A person familiar with the matter but not authorized to discuss it publicly said Attorney General Merrick Garland asked US Attorney for the Northern District of Illinois John Lausch to review the matter after the archives revealed the referred the matter to the department. Lausch is one of the few US attorneys held by the Trump administration.

Trump chimed in on his social media page Monday, asking, “When will the FBI raid Joe Biden’s many homes, maybe even the White House?”

Republicans have just taken control of the House of Representatives and are pledging to launch a full investigation into Biden’s administration.

The revelation could also complicate the Justice Department’s deliberations on filing charges against Trump, who is trying to win back the White House in 2024 and has repeatedly claimed the department’s probe into his own conduct was “corruption.”

The National Archives did not immediately respond to a request for comment Monday. Garland and Lausch spokesmen declined to comment.

Comer also sent a letter to the National Archives requesting records and correspondence related to the discovery of the Biden documents, claiming that “NARA’s inconsistent handling of the recovery of classified records held by former President Trump and President Biden raises questions about political bias at the agency”.

His Democratic counterpart, Rep. Jamie Raskin, said Biden’s attorneys “appear to have acted promptly and appropriately.”

“I am confident that the Attorney General has taken the appropriate steps to ensure a thorough review of the circumstances surrounding the possession and discovery of these documents and to make an impartial determination of any further action that may be required,” he added.

Rep. Jim Jordan, R-Ohio, chairman of the powerful House Judiciary Committee, said Monday that the American public deserved to know about the classified documents sooner.

“They knew about this a week before the election, maybe the American people should have known that,” Jordan told reporters. “They certainly knew about the Mar-a-Lago raid 91 days before this election, but it would be nice if the country had known on November 2 that there were classified documents at the Biden Center.”

Jordan is among House Republicans pushing for the creation of a “select subcommittee to arm the federal government” within the Judiciary Committee.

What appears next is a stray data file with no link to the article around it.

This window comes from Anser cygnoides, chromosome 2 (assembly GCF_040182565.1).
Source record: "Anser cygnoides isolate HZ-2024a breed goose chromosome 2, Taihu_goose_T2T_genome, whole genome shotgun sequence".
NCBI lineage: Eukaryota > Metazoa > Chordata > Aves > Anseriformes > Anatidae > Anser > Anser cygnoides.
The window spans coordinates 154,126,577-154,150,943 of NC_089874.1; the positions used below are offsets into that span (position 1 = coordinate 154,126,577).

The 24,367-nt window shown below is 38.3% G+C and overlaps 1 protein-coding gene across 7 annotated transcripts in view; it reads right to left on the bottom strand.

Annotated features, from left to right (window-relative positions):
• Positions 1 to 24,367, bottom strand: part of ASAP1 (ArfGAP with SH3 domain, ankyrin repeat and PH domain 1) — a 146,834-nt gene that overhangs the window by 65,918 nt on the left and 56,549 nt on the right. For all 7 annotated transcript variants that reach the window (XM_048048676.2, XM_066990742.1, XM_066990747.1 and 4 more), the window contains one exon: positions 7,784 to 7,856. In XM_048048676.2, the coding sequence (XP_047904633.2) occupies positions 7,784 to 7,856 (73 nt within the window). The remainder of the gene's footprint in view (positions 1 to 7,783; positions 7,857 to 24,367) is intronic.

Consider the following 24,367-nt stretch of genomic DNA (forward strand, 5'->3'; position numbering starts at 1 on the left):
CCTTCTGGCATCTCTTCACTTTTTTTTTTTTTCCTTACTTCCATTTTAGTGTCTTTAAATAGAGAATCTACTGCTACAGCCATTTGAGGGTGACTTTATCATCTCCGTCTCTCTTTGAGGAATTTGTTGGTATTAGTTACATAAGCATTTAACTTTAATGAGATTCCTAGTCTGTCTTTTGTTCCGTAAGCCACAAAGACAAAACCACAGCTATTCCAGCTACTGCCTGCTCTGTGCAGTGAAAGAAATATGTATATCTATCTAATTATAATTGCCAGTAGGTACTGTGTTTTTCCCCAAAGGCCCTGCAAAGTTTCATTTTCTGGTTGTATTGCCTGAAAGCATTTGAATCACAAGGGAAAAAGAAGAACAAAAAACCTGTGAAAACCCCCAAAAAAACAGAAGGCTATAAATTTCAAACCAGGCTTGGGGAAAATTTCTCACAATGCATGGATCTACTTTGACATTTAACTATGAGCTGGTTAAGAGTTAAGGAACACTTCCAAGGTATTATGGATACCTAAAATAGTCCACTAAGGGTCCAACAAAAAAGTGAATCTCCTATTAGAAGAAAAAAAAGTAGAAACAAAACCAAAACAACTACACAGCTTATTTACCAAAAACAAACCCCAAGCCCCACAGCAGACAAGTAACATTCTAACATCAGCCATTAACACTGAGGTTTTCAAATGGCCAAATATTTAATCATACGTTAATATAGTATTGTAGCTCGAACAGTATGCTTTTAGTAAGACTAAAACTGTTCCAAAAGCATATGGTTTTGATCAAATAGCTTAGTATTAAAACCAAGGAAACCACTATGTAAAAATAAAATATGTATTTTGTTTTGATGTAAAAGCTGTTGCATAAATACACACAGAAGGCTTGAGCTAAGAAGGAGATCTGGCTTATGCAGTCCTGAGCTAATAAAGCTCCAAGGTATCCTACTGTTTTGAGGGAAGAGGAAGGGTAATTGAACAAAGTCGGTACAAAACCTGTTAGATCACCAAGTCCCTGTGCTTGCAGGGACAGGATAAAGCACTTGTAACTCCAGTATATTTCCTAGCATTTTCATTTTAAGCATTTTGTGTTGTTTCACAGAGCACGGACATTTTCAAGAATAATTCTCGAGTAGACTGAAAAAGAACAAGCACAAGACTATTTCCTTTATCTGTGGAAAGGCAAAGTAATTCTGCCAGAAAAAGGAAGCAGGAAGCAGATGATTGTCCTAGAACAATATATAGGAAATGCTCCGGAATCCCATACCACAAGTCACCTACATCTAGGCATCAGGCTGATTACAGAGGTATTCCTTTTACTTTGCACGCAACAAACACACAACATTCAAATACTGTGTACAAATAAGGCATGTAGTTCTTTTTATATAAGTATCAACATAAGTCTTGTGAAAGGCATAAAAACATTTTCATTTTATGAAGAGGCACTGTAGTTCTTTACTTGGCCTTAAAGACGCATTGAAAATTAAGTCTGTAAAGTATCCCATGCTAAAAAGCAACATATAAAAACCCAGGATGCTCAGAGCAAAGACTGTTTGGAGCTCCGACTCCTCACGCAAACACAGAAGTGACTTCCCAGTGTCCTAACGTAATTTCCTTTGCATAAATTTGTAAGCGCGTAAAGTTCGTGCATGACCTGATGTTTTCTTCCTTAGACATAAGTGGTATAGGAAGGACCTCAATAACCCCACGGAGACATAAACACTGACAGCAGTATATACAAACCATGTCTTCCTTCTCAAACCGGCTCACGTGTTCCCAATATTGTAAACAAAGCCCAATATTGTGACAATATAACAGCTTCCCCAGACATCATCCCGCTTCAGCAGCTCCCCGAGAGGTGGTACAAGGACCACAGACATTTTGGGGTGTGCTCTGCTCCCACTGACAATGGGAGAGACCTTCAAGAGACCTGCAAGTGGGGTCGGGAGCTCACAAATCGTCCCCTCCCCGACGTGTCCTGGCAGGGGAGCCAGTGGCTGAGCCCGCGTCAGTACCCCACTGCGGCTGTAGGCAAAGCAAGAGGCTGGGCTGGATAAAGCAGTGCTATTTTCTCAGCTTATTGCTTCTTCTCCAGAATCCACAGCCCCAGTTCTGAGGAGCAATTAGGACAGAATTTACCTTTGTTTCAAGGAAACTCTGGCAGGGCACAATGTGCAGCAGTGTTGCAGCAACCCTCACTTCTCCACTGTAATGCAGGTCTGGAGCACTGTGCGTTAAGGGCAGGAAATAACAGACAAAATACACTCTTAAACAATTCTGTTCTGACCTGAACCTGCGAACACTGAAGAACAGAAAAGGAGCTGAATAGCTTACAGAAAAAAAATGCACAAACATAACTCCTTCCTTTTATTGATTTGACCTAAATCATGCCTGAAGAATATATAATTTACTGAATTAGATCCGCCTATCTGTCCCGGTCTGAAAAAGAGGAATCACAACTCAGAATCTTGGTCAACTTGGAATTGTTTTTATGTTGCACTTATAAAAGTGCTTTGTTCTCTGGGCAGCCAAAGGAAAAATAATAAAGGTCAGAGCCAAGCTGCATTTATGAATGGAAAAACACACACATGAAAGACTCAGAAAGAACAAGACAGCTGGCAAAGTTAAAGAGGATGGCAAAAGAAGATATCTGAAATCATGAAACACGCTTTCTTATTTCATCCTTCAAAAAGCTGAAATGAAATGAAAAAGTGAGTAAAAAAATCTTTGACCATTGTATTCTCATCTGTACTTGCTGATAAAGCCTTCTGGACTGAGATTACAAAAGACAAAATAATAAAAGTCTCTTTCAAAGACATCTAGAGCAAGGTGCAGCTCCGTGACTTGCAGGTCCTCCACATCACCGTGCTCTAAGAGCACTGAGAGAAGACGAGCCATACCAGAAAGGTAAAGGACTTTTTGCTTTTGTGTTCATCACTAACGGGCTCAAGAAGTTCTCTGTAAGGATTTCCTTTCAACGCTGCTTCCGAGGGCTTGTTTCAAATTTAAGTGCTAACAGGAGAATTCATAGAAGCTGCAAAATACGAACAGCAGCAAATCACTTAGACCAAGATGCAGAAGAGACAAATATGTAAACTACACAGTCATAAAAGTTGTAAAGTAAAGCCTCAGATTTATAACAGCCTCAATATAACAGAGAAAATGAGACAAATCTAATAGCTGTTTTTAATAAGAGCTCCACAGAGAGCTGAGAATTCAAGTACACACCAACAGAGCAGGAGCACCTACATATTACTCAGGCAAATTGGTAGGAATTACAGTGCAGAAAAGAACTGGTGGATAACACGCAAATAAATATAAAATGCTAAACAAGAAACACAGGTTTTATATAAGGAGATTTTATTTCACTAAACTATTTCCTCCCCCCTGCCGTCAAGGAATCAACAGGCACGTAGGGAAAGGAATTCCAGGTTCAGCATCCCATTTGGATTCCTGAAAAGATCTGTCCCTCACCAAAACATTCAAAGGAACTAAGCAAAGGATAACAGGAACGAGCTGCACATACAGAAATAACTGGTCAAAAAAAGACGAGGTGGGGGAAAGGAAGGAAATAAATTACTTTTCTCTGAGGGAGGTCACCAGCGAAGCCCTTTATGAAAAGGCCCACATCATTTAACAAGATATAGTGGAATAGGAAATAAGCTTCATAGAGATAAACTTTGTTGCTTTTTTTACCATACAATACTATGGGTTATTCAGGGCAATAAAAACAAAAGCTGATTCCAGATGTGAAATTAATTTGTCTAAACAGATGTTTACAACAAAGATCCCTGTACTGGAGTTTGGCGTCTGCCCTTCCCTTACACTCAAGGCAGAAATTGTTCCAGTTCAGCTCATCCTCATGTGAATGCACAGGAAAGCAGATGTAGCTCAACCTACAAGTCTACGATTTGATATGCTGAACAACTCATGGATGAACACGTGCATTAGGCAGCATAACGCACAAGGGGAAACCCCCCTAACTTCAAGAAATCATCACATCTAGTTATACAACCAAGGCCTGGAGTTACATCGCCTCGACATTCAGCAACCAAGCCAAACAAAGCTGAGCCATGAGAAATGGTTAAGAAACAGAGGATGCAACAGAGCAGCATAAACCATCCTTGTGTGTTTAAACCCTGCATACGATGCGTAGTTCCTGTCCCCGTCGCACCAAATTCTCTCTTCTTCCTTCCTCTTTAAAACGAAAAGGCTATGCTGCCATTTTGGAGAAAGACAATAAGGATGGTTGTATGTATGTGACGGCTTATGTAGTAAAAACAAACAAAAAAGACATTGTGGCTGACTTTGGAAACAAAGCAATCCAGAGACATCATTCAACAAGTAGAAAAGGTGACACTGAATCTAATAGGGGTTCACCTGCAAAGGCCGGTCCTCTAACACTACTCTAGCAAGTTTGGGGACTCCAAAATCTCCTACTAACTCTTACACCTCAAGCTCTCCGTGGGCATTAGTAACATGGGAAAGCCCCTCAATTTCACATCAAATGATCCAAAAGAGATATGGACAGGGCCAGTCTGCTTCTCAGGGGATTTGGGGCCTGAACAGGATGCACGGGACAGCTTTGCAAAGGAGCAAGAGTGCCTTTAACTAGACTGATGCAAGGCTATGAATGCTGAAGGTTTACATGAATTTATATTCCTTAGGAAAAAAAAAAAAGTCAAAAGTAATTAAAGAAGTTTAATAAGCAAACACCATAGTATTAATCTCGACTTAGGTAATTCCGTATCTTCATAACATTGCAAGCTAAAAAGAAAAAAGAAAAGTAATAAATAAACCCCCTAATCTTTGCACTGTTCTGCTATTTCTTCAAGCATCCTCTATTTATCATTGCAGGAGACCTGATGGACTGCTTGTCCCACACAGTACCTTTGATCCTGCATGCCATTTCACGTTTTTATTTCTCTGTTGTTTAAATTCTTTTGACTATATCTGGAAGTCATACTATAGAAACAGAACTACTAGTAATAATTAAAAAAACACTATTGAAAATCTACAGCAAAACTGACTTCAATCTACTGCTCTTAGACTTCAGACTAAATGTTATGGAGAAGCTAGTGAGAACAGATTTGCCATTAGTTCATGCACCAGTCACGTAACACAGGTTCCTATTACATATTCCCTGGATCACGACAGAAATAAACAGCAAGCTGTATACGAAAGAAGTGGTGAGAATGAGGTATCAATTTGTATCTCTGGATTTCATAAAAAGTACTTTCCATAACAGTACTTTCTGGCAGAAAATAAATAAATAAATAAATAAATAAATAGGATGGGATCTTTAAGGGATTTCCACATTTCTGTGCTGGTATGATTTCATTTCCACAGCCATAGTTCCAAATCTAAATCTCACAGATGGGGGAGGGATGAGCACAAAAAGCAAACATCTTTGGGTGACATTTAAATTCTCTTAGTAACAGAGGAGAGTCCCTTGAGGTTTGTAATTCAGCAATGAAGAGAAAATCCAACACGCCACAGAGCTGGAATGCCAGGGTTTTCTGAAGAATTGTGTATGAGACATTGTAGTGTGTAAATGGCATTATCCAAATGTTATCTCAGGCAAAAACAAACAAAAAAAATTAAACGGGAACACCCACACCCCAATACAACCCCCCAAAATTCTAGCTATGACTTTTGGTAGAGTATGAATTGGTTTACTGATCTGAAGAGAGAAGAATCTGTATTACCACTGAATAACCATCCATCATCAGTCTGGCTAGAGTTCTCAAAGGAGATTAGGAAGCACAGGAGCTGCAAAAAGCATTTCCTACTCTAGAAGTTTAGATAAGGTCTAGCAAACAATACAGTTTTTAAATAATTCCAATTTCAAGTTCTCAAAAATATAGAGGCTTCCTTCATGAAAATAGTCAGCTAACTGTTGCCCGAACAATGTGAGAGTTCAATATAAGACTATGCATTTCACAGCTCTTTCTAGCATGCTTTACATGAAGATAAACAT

It wasn’t immediately clear why the White House hadn’t disclosed the discovery of the documents or the DOJ’s review sooner. CBS was the first to report the discovery of the potentially classified documents on Monday.

The Justice Department has been investigating for months the safekeeping of around 300 classified documents recovered from Trump’s Florida home. In that case, prosecutors said, Trump officials resisted calls to return the entire stash of classified documents and failed to fully comply with a subpoena demanding their return.

FBI agents served a search warrant at the Mar-a-Lago property in August and removed 33 boxes and containers.

This investigation is being led by Special Counsel Jack Smith. Prosecutors have questioned a number of Trump associates and set up a grand jury to hear evidence.

Democrats made a similar request to the director of national intelligence in August after the Mar-a-Lago search. Reps Carolyn Maloney and Adam Schiff, who then chaired the House Oversight and Intelligence Committees, asked Haines for an “immediate review and damage assessment,” claiming that Trump “may have placed our national security at great risk.”

According to public statements by lawmakers, it is believed that intelligence officials have not informed Congress of their assessment in the four months since. Haines noted in her letter that a risk assessment would not “unduly impair” the Justice Department’s criminal investigation into the documents seized at Mar-a-Lago.


Associated Press writers Nomaan Merchant, Eric Tucker and Farnoush Amiri in Washington, Colleen Long in Mexico City, and Michael Tarm in Chicago contributed.

Copyright © 2023 by The Associated Press. All rights reserved. President Biden ‘surprised’ by discovery of classified documents found in former personal office

Laura Coffey